Dear Members and Friends at Trinity Lutheran Church,
The great German theologian, Herman
Sasse, bemoaned the fact that the church was becoming fractured, or as He put
it “atomized.” This happens
when congregations fail to have an appreciation that there is “one holy
Christian church.” The Body of
Christ becomes “pulverized” into “mere congregations” instead of larger
confessional church bodies. It’s
as if congregations and individuals thought
they existed alone in isolation from other congregations and believers of the
same confession (The Lonely Way, Vol II,
This is no doubt a problem on the American Christian scene, but this is akin to another problem as well. There is a different “pulverizing” going on. There is another “atomizing” happening where individual Christians are being, in some sense, alienated from their Lord. It is as if (preposterous, I know) they could claim the title Christian but do not stand under the authority of the Christ.
In the novel “That Hideous Strength,” C.S. Lewis sets up for us a young intellectual, Mark, who is beginning to come to grips that there might actually be a God. If that were true, then he understood that God would rightly have a claim on his life.
Mark reflects, “Supposing one were a thing after all -- a thing designed and invented by Someone Else and valued for qualities quite different from what one had decided to regard as one’s true self?” (Chap 14, Sec.6).
The terrible reality is that there are people who confess the Christian faith, at least in a minimal degree, and yet live like atheists. In this way, they are pulverized and atomized by living in isolation from the authority of Christ. They live unto themselves as their own God and their own Lord though in fact they may even worship at their home congregations from time to time. Practically speaking, they have no clue that they are not a law unto themselves.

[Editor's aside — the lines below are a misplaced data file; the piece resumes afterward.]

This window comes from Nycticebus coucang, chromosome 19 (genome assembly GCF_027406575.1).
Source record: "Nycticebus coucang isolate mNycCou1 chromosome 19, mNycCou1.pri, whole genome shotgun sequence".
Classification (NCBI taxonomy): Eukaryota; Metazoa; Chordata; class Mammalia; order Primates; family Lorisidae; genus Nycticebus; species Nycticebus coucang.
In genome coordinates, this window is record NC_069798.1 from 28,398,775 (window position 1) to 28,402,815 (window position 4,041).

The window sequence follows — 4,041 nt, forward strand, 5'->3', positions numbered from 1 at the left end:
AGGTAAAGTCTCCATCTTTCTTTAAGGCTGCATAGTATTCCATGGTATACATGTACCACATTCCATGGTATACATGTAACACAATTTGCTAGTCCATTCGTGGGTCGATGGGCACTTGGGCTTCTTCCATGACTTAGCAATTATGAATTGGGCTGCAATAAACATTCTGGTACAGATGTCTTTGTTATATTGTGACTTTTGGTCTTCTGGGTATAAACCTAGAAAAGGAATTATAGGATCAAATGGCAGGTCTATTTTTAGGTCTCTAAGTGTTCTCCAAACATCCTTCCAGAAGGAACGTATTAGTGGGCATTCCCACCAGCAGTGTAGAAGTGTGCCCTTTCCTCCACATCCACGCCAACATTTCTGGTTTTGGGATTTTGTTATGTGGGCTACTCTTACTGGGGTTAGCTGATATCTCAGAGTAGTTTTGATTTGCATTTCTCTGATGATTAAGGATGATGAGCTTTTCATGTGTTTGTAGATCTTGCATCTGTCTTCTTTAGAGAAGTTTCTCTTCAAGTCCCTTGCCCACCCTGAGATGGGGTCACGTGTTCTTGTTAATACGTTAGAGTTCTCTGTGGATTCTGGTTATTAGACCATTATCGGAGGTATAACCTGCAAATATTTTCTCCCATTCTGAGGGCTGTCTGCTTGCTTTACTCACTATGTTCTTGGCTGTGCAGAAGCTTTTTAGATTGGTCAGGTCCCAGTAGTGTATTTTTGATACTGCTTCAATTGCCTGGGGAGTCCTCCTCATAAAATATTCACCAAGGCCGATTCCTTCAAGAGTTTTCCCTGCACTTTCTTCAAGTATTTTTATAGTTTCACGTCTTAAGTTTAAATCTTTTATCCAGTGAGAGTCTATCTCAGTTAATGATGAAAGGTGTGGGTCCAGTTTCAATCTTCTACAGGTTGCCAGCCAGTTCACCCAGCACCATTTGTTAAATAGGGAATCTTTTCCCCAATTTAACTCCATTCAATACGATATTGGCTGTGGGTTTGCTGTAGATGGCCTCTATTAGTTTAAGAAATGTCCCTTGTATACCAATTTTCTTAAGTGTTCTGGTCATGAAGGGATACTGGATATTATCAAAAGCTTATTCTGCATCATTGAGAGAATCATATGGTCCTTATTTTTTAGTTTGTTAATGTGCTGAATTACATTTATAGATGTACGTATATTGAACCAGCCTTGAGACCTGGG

An illustration will be instructive here. Suppose a man was out to create for himself a lovely sunroom at the back of his house. Being quite talented, he draws up the design himself. The features he values are placed into the design and then skillfully crafted as the sunroom goes up.
In a similar fashion God designed humanity before the world was created and then He fashioned a man and a woman according to the desire of His own good and gracious will. He has revealed His will to us in the Ten Commandments. He works His will in our lives through the fruit of the Spirit (love, joy, peace, etc.) as the Spirit renews us in the Gospel.
We are not to be pulverized and atomized individuals standing in isolation to God. We are not, in fact, our own God, Lord, Owner, and Creator. We are “things” so to speak. We are creations of God who are called to live in His design.
Did not St. Paul write, “…who are you, O man, to talk back to God? Shall what is formed say to him who formed it, ‘Why did you make me like this?’” (Romans 9:19).
God created us for faithfulness. Humanity chooses pragmatism. God created us for chastity. Humanity chooses the vulgarity of its own lusts. God created us for Himself. We live for ourselves. Thus we are pulverized, atomized, and separated from Him as our own Creator, Owner, and Authority.
This is an even bigger problem than some wayward members confessing Christ but living like atheists. In this light, we can never be unpulverized, if you will, by living in God’s design. The opposite of our problem is not our cure. Certainly those who confess Christ but live as atheists need to repent, but repent all the daylong and even the greatest of Saints will still say, “I am but a worm” (Luther).
All of us, not just a few, have been pulverized by sin and separated from God as a characteristic of our fallen nature. The cure for our problem is Christ Himself who brings us back to God as St. Paul wrote, “Now all these things are from God, who reconciled us to Himself through Christ and gave us the ministry of reconciliation, namely, that God was in Christ reconciling the world to Himself, not counting their trespasses against them, and He has committed to us the word of reconciliation” (II Corinthians 5:18-19).